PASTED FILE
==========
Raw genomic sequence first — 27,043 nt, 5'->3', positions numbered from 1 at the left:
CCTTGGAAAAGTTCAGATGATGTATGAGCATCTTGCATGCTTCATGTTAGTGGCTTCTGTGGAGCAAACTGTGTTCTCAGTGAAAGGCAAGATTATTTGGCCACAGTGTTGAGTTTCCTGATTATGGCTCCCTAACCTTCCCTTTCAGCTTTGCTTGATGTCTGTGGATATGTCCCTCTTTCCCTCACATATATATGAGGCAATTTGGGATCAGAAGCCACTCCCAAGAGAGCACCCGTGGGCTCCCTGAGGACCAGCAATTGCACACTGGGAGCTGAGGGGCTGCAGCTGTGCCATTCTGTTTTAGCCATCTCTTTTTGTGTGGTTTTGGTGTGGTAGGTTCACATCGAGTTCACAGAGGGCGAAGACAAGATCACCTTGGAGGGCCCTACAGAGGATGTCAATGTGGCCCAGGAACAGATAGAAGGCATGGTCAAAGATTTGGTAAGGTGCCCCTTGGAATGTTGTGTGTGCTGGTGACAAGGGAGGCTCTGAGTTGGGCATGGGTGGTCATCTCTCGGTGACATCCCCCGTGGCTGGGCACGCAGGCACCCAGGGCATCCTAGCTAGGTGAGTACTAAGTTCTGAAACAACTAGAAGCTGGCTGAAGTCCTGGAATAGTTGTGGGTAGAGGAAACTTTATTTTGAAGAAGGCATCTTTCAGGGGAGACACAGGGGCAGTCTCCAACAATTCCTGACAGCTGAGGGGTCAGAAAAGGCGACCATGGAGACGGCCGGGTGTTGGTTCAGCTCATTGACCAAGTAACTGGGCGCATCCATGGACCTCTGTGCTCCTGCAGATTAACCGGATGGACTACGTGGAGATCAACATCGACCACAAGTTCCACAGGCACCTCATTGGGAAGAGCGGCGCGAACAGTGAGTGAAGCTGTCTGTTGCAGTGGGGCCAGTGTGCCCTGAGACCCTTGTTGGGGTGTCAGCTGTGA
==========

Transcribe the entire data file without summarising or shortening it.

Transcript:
Raw genomic sequence first — 27,043 nt, 5'->3', positions numbered from 1 at the left:
CCTTGGAAAAGTTCAGATGATGTATGAGCATCTTGCATGCTTCATGTTAGTGGCTTCTGTGGAGCAAACTGTGTTCTCAGTGAAAGGCAAGATTATTTGGCCACAGTGTTGAGTTTCCTGATTATGGCTCCCTAACCTTCCCTTTCAGCTTTGCTTGATGTCTGTGGATATGTCCCTCTTTCCCTCACATATATATGAGGCAATTTGGGATCAGAAGCCACTCCCAAGAGAGCACCCGTGGGCTCCCTGAGGACCAGCAATTGCACACTGGGAGCTGAGGGGCTGCAGCTGTGCCATTCTGTTTTAGCCATCTCTTTTTGTGTGGTTTTGGTGTGGTAGGTTCACATCGAGTTCACAGAGGGCGAAGACAAGATCACCTTGGAGGGCCCTACAGAGGATGTCAATGTGGCCCAGGAACAGATAGAAGGCATGGTCAAAGATTTGGTAAGGTGCCCCTTGGAATGTTGTGTGTGCTGGTGACAAGGGAGGCTCTGAGTTGGGCATGGGTGGTCATCTCTCGGTGACATCCCCCGTGGCTGGGCACGCAGGCACCCAGGGCATCCTAGCTAGGTGAGTACTAAGTTCTGAAACAACTAGAAGCTGGCTGAAGTCCTGGAATAGTTGTGGGTAGAGGAAACTTTATTTTGAAGAAGGCATCTTTCAGGGGAGACACAGGGGCAGTCTCCAACAATTCCTGACAGCTGAGGGGTCAGAAAAGGCGACCATGGAGACGGCCGGGTGTTGGTTCAGCTCATTGACCAAGTAACTGGGCGCATCCATGGACCTCTGTGCTCCTGCAGATTAACCGGATGGACTACGTGGAGATCAACATCGACCACAAGTTCCACAGGCACCTCATTGGGAAGAGCGGCGCGAACAGTGAGTGAAGCTGTCTGTTGCAGTGGGGCCAGTGTGCCCTGAGACCCTTGTTGGGGTGTCAGCTGTGA